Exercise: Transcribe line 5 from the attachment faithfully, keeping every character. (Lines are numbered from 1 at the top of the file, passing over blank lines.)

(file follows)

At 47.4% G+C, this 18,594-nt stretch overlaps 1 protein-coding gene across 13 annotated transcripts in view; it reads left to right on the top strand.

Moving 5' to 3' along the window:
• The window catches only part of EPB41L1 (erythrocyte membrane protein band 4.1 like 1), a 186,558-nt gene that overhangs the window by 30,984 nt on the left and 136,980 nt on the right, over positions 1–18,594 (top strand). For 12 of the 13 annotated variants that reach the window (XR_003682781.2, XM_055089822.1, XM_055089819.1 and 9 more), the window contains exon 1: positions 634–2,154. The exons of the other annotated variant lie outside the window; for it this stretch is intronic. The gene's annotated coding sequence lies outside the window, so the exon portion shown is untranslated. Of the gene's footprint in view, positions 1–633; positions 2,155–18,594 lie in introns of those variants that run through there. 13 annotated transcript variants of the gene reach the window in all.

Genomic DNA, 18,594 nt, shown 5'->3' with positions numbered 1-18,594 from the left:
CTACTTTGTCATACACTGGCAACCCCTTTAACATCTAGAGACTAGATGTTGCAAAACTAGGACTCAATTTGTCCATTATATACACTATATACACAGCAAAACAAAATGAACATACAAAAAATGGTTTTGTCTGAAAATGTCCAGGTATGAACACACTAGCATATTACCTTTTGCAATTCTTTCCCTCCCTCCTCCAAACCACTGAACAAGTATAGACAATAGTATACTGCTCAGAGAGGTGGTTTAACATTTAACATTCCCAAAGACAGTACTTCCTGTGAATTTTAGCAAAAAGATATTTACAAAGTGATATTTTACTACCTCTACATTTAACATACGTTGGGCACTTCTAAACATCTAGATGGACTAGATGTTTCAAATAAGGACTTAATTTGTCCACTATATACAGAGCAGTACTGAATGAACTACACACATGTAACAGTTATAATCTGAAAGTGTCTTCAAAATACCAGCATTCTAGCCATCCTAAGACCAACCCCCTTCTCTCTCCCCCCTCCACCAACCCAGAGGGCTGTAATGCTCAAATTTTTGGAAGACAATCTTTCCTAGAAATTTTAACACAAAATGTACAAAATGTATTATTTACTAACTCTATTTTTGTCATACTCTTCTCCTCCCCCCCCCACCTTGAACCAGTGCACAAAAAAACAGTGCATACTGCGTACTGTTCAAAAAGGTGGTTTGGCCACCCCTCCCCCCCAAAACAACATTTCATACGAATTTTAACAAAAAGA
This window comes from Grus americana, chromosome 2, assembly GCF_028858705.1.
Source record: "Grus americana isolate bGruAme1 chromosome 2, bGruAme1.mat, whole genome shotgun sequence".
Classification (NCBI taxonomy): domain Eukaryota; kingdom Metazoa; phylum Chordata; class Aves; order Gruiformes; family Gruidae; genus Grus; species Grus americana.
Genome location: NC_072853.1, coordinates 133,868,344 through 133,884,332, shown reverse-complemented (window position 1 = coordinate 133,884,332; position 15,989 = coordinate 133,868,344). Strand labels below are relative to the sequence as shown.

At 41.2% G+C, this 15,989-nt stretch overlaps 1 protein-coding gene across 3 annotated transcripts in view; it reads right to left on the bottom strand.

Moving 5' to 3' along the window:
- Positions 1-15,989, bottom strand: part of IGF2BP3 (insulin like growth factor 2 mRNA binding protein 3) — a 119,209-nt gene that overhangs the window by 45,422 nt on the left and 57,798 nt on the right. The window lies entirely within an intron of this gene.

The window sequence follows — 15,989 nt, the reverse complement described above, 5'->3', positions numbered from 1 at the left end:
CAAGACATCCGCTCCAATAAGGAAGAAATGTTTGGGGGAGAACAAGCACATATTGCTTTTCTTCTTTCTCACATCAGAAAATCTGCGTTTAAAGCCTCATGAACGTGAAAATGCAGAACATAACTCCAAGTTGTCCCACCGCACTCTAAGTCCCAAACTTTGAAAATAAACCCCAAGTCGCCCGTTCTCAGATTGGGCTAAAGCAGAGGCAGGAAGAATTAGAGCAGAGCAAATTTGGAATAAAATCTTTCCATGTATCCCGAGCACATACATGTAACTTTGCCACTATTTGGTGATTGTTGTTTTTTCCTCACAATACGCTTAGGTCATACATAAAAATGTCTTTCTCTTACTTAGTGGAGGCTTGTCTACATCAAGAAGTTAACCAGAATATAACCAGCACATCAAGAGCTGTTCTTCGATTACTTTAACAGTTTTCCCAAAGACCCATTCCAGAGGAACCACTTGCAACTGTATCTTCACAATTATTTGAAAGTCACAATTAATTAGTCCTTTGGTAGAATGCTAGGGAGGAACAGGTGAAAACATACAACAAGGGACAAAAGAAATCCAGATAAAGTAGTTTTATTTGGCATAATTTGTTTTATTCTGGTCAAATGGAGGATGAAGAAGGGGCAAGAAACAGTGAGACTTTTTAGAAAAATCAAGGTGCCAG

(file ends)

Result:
CTACTTTGTCATACACTGGCAACCCCTTTAACATCTAGAGACTAGATGTTGCAAAACTAGGACTCAATTTGTCCATTATATACACTATATACACAGCAAAACAAAATGAACATACAAAAAATGGTTTTGTCTGAAAATGTCCAGGTATGAACACACTAGCATATTACCTTTTGCAATTCTTTCCCTCCCTCCTCCAAACCACTGAACAAGTATAGACAATAGTATACTGCTCAGAGAGGTGGTTTAACATTTAACATTCCCAAAGACAGTACTTCCTGTGAATTTTAGCAAAAAGATATTTACAAAGTGATATTTTACTACCTCTACATTTAACATACGTTGGGCACTTCTAAACATCTAGATGGACTAGATGTTTCAAATAAGGACTTAATTTGTCCACTATATACAGAGCAGTACTGAATGAACTACACACATGTAACAGTTATAATCTGAAAGTGTCTTCAAAATACCAGCATTCTAGCCATCCTAAGACCAACCCCCTTCTCTCTCCCCCCTCCACCAACCCAGAGGGCTGTAATGCTCAAATTTTTGGAAGACAATCTTTCCTAGAAATTTTAACACAAAATGTACAAAATGTATTATTTACTAACTCTATTTTTGTCATACTCTTCTCCTCCCCCCCCCACCTTGAACCAGTGCACAAAAAAACAGTGCATACTGCGTACTGTTCAAAAAGGTGGTTTGGCCACCCCTCCCCCCCAAAACAACATTTCATACGAATTTTAACAAAAAGA